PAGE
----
Ask an Expert: Scaffolding for Executive Function Skills

tags: Center for Innovation and Leadership in Special Education Linking Research to Classrooms: A Blog for Educators

November 28, 2017


Executive functions (EF) are a set of higher order cognitive skills that are necessary for academic success. They include inhibitory control, working memory, and flexible thinking. Just like other skills, EF can be learned and strengthened. Alexis Reed of the Boston Child Study Center gave us some tips for scaffolding EF skills as learners gain mastery of these important skills.

How is scaffolding for executive function (EF) different than scaffolding for content?

Learning doesn’t occur in isolation, rather it happens in context, through interactions with the environment and others. Because of this, I conceptualize scaffolding based on Vygotsky’s Zone of Proximal Development (ZPD). Providing scaffolds or “assists” can help an individual attain a new skill that may be just outside of their developmental zone.

A scaffold is meant to be a stepping-stone used to introduce and support a new skill to allow for practice. In terms of ZPD, I tend to imagine a ladder that a learner is climbing. Each rung is just a bit further to reach for than the next, but is not too far out of reach for the individual. Sometimes a temporary assist may be necessary to reach the next rung.

Scaffolding for EF and scaffolding for content tend to go hand in hand, because you need skills like inhibitory control, working memory, and flexible thinking in order to complete academic tasks. For students struggling with EF, we can break academic tasks down, or chunk them, to help with skills such as prioritizing, organizing, and problem solving. We can think of breaking these tasks into the “what” of learning and the “how” of learning. Students who struggle with EF need help with the “how” of learning. For example, scaffolding can be helpful with EF skills such as problem solving. By approaching a problem-solving task through guidance or collaboration from peers, adults, or supports in the environment, students can develop better problem solving skills.

What are some of the barriers to scaffolding for EF?

Scaffolds must be used appropriately, monitored, and adjusted overtime, with the goal of establishing mastery of a skill. Sometimes we allow students to become overly reliant on EF scaffolds because we forgot to fade the supports in order to work on skill mastery. For example, if an individual only uses self-monitoring strategies when another person or system alerts them, the learner may not have the opportunity to develop. EF scaffolds are not intended to create substitutes for learning skills, they should work in conjunction with explicit modeling and practice of a skill until an individual is ready to independently practice and show mastery.

A “one-size-fits all” approach can also present barriers. Learners are variable and using the same scaffolding strategy for all students may not explicitly target and train skills in the way that benefits everyone. As educators, we need to be intentional with how we choose scaffolds and strategies. We need to remember that the goal is to develop learners who advocate for and use scaffolds appropriately with autonomy.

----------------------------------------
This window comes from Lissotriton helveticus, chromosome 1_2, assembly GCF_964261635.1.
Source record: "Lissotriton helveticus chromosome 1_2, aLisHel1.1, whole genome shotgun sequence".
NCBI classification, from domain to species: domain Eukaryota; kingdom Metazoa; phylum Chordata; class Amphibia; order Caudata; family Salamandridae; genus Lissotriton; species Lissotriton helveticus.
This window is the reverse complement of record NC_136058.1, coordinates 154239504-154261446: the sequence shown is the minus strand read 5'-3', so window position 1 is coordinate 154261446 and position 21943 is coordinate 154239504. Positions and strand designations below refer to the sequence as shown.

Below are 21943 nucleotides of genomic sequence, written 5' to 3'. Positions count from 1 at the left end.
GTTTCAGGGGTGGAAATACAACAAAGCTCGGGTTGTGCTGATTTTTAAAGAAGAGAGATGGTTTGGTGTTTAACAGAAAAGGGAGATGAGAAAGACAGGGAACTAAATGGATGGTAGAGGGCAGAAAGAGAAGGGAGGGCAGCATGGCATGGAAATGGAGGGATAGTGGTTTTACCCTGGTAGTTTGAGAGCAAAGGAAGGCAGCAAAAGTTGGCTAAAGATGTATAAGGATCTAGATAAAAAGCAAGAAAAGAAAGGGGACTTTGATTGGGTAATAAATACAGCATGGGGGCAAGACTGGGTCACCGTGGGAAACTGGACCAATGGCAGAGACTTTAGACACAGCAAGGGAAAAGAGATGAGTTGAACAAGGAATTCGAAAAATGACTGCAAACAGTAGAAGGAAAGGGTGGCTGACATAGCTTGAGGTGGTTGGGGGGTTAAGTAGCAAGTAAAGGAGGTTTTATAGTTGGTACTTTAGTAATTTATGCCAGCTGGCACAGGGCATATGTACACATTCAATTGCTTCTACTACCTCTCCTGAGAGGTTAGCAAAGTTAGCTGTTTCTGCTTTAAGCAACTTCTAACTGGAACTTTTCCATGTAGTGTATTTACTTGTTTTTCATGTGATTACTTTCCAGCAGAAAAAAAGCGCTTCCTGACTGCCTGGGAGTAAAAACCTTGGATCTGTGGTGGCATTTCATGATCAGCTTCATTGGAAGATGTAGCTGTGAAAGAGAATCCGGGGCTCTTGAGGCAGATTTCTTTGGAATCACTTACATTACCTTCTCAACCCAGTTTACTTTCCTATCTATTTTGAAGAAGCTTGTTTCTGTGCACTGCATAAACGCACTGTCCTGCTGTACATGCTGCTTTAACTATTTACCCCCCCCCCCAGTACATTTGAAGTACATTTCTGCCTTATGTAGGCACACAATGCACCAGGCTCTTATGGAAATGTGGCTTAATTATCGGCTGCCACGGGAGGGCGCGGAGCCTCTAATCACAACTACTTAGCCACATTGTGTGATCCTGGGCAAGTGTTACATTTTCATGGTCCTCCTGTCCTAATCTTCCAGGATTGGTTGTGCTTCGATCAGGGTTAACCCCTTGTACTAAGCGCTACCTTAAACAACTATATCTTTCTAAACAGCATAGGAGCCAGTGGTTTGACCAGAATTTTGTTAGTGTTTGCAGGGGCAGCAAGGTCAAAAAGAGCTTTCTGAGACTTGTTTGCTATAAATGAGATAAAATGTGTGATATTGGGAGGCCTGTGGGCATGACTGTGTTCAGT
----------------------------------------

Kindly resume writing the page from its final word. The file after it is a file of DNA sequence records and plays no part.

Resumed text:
What are some strategies you use to scaffold for EF?

Individuals with executive dysfunction often don’t realize  they may not have a strategic approach to accomplishing a task. They may think that their way is the only way. In order to help teach new approaches I suggest the following:

  • Explicitly teach the EF skill and expose individuals to options for increasing efficiency.
  • Work with the individual to determine a path to accomplish the goal.
  • Model key EF skills while engaging with the individual in the task.
  • Demonstrate and prompt for self-monitoring toward the goal.
  • Ask guiding questions and provide prompting to assist with flexible thinking and problem solving.

Teaching learners to use tools and strategies can also be helpful. I suggest using the following:

  • Task lists and timers for support with time management.
  • Using a calendar to schedule accountability check-ins for longer projects.
  • Apps and digital devices for setting reminders.
  • Chunking, or breaking assignments into smaller pieces.  “When in doubt, chunk it out!”

Don’t forget to reinforce moves toward mastery! When you see a strategic, efficient, and intentional approach happening, be sure to acknowledge and specifically praise the behavior. The more frequently a learner has external feedback to shape their approach, the more frequently efficient approaches will be replicated and thus, skills strengthened.

Do you have any additional tips or things to keep in mind when scaffolding for EF?

Always start with an assessment. From there, you can determine the level of scaffolding that may be helpful. Again, what one learner needs in any given situation may not be the same thing that others may need at that same stuck point- one size does not fit all.

Determine where both strengths and weaknesses lie for each learner. This will allow for the increased awareness of strengths to bolster or support EF vulnerabilities, weaknesses, or skill deficits. Remember, EF skills can be supported, trained, and strengthened over time with appropriate interventions and consistency in reinforcement over time.

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